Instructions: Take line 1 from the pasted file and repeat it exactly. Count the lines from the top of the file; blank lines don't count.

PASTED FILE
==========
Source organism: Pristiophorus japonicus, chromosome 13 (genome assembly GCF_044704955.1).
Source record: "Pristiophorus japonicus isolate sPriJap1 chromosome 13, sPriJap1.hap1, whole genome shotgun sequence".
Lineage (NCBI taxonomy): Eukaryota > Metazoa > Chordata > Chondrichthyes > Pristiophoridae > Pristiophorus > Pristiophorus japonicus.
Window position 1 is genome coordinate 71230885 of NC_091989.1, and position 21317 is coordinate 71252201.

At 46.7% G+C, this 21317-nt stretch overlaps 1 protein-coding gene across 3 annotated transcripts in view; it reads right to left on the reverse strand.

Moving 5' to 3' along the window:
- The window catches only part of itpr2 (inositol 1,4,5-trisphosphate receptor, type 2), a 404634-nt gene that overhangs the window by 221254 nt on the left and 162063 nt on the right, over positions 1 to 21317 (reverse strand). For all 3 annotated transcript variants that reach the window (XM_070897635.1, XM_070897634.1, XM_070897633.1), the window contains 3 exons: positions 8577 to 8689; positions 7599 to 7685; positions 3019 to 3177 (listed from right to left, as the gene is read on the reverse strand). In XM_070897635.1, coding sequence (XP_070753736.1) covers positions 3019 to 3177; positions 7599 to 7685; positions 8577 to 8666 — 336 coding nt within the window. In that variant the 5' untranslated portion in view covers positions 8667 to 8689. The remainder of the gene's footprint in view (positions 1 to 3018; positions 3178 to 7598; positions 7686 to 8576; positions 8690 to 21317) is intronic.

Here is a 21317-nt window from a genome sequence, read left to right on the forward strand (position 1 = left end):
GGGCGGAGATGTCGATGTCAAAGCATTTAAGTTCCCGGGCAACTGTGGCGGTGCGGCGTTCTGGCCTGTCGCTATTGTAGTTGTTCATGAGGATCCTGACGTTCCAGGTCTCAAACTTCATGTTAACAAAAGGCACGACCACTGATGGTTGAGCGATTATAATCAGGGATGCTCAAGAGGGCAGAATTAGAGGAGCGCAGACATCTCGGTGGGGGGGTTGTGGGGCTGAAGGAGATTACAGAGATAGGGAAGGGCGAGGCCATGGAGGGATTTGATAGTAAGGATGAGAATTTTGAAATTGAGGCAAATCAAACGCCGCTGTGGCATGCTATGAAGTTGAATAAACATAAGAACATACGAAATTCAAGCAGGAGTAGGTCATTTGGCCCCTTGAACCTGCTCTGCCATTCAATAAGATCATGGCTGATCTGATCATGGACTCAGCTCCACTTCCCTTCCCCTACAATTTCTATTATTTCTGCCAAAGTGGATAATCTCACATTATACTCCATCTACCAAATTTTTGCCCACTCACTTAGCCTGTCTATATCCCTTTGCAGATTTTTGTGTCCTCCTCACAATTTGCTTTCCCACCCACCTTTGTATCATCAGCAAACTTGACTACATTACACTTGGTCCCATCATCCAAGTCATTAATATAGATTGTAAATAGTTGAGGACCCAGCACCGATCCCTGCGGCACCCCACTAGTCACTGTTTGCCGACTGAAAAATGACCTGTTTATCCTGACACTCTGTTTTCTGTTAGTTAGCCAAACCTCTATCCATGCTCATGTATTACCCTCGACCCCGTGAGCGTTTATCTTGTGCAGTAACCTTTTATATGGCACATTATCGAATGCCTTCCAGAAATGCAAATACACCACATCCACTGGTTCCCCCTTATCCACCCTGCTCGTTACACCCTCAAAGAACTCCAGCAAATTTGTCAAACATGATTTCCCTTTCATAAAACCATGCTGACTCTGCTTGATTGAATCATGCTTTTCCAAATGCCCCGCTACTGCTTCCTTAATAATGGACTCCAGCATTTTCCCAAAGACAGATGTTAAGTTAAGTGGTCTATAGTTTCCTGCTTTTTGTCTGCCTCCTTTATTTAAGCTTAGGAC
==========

Source organism: Pristiophorus japonicus, chromosome 13 (genome assembly GCF_044704955.1).